Testing is one of the most important phases in a software development life cycle. There are different testing techniques to effectively carry out the testing process. Each of those techniques can be classified as Static Testing and Dynamic Testing.
In this tutorial, we are going to learn about Static and dynamic testing and also check the difference between the two. So, let’s begin.
We are well aware of the testing in the V model. The 2V’s of it stands for Verification and Validation. Static testing is the verification while dynamic testing is part of the validation process. Let us learn about both the processes one by one.
Static testing is cost-effective testing where defects are identified without actual execution of the code. Static testing is performed to catch defects in the early stages of the project. Sometimes static testing catches bugs that are not found even during dynamic testing. Therefore, this method is as effective as dynamic testing.
Static Testing Techniques
There are 2 methods to approach static testing.
The review meeting or in other words manual examinations is finding potential defects in the system. These meetings are attended by all the team members to know about the progress of the project.
The discrepancies are sorted using SRS (System Requirements Specifications) documents.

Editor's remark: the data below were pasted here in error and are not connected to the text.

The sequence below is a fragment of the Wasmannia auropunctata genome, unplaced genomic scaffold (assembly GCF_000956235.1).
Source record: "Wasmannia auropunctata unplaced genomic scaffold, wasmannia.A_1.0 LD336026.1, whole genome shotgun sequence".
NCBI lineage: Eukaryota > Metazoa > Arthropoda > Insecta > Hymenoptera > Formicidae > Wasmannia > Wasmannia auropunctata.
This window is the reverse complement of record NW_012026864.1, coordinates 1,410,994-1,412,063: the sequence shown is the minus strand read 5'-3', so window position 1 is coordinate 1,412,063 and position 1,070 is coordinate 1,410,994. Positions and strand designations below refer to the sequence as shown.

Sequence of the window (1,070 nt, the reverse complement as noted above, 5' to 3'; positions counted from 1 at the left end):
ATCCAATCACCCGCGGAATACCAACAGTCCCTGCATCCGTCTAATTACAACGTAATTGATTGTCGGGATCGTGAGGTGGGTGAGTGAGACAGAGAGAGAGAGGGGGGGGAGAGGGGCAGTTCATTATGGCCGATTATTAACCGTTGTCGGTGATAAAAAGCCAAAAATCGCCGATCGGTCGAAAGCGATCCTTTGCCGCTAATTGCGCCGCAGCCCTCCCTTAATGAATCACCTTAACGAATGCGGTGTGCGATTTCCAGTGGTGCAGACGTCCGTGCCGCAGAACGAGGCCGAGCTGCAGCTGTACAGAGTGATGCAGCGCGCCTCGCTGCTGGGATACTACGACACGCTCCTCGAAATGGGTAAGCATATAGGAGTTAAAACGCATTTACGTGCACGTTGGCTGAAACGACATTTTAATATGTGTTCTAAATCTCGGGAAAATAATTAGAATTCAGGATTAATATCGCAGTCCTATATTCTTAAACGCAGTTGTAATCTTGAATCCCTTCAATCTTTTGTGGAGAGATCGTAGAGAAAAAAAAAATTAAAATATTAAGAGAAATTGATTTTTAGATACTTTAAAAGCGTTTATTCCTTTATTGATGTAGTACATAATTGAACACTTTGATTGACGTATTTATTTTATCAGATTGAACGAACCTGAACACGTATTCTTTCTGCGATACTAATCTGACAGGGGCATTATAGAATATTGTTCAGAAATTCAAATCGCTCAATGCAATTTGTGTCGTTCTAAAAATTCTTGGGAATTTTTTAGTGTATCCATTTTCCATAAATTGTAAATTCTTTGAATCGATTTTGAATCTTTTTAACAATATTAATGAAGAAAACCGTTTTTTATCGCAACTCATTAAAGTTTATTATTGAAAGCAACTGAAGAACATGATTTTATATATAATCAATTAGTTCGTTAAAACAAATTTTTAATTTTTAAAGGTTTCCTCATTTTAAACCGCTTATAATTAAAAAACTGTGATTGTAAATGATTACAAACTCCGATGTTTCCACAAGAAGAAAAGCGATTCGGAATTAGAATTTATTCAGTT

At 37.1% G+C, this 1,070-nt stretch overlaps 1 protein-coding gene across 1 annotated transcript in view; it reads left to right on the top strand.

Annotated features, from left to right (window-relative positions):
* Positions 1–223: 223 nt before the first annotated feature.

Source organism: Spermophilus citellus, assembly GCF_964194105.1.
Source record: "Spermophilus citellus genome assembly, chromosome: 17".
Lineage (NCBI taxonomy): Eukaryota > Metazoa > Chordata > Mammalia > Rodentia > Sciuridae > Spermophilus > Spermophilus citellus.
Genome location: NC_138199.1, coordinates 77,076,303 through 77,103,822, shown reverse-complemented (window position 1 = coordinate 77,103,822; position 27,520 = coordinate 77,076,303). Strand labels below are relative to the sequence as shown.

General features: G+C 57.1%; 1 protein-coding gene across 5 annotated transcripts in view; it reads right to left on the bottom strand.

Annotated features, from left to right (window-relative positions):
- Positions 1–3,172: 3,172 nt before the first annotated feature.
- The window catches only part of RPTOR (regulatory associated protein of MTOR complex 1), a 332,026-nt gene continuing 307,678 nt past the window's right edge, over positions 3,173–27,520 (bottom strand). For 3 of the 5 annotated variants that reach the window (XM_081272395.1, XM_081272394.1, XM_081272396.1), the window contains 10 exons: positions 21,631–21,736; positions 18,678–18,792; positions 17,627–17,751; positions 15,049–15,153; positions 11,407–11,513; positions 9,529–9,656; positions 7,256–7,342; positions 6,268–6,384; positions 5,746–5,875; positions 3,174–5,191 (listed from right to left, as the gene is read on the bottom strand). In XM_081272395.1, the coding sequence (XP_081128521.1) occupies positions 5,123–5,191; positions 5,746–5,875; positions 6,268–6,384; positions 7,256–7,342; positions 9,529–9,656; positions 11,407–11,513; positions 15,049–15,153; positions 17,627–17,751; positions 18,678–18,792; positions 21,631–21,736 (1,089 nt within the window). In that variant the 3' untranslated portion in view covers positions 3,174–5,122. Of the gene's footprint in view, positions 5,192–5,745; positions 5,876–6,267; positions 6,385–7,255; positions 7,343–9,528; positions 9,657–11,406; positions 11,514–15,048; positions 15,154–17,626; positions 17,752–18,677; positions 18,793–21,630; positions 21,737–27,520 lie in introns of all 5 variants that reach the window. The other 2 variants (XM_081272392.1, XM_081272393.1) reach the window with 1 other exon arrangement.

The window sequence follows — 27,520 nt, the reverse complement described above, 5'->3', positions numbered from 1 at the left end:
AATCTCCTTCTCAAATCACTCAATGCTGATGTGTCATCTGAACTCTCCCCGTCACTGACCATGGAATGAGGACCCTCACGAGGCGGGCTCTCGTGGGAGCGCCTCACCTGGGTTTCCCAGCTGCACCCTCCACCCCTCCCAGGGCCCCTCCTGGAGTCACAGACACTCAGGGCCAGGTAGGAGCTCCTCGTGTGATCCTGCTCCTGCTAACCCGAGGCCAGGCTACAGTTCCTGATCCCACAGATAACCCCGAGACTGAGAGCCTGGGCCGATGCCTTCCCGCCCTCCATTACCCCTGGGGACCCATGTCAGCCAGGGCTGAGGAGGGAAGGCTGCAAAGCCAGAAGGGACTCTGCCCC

The reviews are further divided into-
- Informal Reviews – The informal review has all the team members with the SRS document creator. He puts the document in front of everyone and everyone presents their views on the defects. This leads to the detection of defects in the early stages.
- Walkthroughs – Walkthrough reviews are performed by experts or skilled people. This is done to avoid unnoticed defects or bugs.
- Technical/peer review – Peer review is teamwork where colleagues check each others’ documents to detect and fix the bugs.
- Inspections – Inspection is reviewing the document by the higher authority.
2. Static Analysis
This is the other method or approach to perform static testing. In this, the codes are assessed written by the developers to maintain the quality. The static analysis is performed with assistance with some tools. For example, CheckStyle, SourceMeter and, Soot.
The Static analysis is further divided into – Data Flow, Control Flow, and Cyclomatic Complexity.
- Data Flow is associated with stream processing.
- Control Flow configures the implementation of instructions and or commands in a code.
- Cyclomatic Complexity is the measurement of the complexity of any code. This is directly proportional to the number of independent paths in the control flow graph of the program.